Flip through almost any queer men’s magazine and, most likely, you’ll get hit with a cornucopia of bare torsos, chiseled jaws, and blue eyes. Masculinity and whiteness occupy coveted spots in the gay male world, and stumbling across representations of pro-femmeness and the POC queer experience can sometimes feeling like spotting a unicorn. But Sean Santiago, founder of Cakeboy, is working overtime to change this. He released the first print issue of the magazine in 2015, in an attempt to illustrate the full spectrum of the queer community and its experiences through what he calls “disruptive faggotry.” “It’s just seeing these hints of straight-worshipping culture that I think is so repulsive, frankly,” Santiago explains about the term and the magazine’s mission. “I think gay men are still too wrapped up in manliness and disruptive faggotry is just about celebrating all of the great things about being ‘faggy’ or effeminate. Not trying to please a guy who’s internalized a value system that’s slowly eating away at his soul.”
After releasing three successful print issues, Santiago recently chose to move Cakeboy online, to escape the restrictions of a biannual press cycle. Santiago spoke to i-D about what he hopes to accomplish with his alt-queer publication, how to make it in a digital landscape overpopulated with clickbait and pecs, and how he’s combating narrow representations of queerdom.
What aspects of your own experience led to the tone and subjects of Cakeboy?
I guess just feeling alone. I wish we could all hold hands and connect on LinkedIn.
You focus a lot on expanding ideas of gay masculinity, for example, the About section of Cakeboy lists a mish-mash of interests including hunting and butt play. How do you feel that gay masculinity is typically represented in the media and what is Cakeboy adding or changing?
The About section is sort of a joke, but it really came from the super reductive ideas of manhood that I think plague the industry. I wanted to take up space in a man’s world but to do it in heels with a good lipstick in my purse. I said in the editor’s note in the second issue that we’re still finding ways to express the multiplicity of queerness, of our fullest selves. I’m tired of boxes and lines and borders. Being is hard and complex and frustrating and it can be uncomfortable or dangerous to just exist in time and space as yourself. But I try to keep things light. I want Cakeboy to be a space that’s enjoyable and reaffirming and fun without making you feel shitty about yourself or like you’re being actively erased or like you’re cripplingly alone in the world!
What’s the biggest challenge you face in editing Cakeboy?
I think the fact that Facebook owns all internet traffic for all websites is terrible for media in general. Like, the idea that, in moving online, trying to reach our audience will now be mediated by our robot overlords is not awesome. I’ll miss the way print bypasses that. But we’ll be focusing on really honing in on a point of view so that hopefully people are seeing our stuff anyway. That’s a big challenge. How will we get them without clickbait? How will we get them without shirtless human dildos? Subtlety doesn’t seem to be an Internet strong suit, but maybe that’ll change.
How do you go about ensuring diverse voices and experiences are spotlighted?
You have to have your head pretty far up your ass to think that the queer community isn’t incredibly diverse and isn’t rooted in multiplicity. When I was working with [designer and CrossFitter] Ciege on getting his story out there and figuring out how to feature him, there was this video that was getting shared on Facebook of some buff white guy who was conventionally attractive in every way imaginable but after he lifted he danced. And the positioning of the story was like, “it’s so impressive that he is confronting masculine taboos in this way.” That made me angry. I got Ciege’s profile up as soon as possible after that because I love Ciege and felt so much like he should be celebrated because he’s amazing and actually doing something awesome. We need to stop this mentality. We need to stop celebrating these mediocre people and praising it as, “CHANGE!” It’s just like: is this really a way that people think?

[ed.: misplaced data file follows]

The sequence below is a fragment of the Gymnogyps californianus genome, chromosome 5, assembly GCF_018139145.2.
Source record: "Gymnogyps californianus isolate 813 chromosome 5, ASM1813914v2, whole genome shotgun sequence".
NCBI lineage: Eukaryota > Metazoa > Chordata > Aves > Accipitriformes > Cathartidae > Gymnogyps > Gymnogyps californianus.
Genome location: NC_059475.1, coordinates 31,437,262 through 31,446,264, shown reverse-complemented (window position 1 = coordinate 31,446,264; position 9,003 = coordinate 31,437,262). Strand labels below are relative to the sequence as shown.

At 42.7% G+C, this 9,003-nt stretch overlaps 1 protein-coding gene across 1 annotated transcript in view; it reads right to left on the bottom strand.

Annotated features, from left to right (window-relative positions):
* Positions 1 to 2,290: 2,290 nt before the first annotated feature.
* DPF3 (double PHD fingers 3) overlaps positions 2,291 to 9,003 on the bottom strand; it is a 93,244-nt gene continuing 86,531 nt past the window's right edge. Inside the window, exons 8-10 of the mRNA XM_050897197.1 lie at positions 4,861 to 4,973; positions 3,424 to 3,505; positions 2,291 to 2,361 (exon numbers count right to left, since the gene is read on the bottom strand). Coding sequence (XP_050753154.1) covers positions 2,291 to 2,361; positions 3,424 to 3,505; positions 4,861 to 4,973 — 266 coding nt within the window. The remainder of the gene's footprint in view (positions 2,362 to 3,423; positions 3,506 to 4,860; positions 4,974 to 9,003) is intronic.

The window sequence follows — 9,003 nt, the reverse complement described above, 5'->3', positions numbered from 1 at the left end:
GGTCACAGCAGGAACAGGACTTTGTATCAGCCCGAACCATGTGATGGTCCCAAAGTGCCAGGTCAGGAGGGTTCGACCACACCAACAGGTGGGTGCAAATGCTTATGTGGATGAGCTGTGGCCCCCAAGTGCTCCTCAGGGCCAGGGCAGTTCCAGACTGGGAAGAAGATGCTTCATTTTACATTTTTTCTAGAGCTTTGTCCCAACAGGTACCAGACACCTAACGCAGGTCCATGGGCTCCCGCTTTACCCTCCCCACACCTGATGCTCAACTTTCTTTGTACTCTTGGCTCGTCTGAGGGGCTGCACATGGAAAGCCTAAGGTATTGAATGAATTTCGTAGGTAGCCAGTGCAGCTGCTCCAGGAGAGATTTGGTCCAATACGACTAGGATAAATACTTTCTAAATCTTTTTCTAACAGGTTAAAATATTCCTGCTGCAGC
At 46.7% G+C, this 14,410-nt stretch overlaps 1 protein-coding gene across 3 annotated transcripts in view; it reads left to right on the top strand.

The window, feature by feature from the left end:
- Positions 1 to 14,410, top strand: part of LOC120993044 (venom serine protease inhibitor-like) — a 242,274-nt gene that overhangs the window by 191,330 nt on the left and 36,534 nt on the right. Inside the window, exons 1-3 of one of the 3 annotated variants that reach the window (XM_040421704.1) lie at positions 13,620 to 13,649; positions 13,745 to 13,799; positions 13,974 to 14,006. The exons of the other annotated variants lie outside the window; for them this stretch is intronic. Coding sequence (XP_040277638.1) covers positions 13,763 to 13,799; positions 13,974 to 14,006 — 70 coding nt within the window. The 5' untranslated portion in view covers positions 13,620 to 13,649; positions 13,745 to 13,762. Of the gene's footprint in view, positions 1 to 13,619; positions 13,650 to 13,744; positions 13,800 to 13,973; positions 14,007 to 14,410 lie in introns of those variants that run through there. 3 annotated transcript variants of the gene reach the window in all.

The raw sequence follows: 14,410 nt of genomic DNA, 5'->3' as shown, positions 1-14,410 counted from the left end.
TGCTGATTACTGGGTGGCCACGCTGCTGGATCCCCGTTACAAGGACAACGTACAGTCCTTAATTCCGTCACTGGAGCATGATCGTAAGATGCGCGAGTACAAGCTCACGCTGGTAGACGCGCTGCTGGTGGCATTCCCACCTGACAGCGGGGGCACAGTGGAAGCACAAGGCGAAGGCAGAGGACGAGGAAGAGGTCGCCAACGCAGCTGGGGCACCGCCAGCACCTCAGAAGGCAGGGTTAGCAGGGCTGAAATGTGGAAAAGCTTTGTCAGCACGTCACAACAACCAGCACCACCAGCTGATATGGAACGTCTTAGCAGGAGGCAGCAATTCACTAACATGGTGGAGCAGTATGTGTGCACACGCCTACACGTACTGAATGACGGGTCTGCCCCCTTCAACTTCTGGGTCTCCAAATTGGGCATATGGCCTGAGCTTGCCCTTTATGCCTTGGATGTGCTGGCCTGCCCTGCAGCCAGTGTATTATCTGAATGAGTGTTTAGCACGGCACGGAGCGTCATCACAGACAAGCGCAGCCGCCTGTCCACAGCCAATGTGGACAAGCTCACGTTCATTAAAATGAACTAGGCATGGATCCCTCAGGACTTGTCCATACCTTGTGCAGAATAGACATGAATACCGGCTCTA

How has your network of contributors and photographers come together?
A lot of the time I’ve seen their work online or on social. Probably 90% of the time. Sometimes we’ll meet in person and chat and that can lead to other projects and features and collaborators being brought into the fold. I cold call almost every contributor, but hopefully that’ll change as the brand scales. People have been pretty open, especially considering the fact that this has basically been functioning as this weird, unfunded art project.
Do you have any words of advice for up-and-coming LGBT writers, artists, and creators? Anything you wish you’d been told when you were younger?
I think we’re getting to a point where femmes are doing it for themselves, and there’s more visibility around that. Younger people are able to find each other and support each other through Instagram and Tumblr and YouTube. There are more and more platforms for visibility and amplifying those voices that are typically marginalized or straight-up ignored. I think it’s important to be open to genuine criticism and feedback if you’re creating work in a professional context and to not feel discouraged or to internalize those comments as a reflection of you. I think I did that a lot when I was younger — taking comments the wrong way and feeling like I needed to diminish myself in some way, as if the more visibly or comfortably gay I was the less I could or would be taken seriously. But I’ve learned that if you make a straight man uncomfortable, that’s on him.
Text André Naquian-Wheeler
Images courtesy Sean Santiago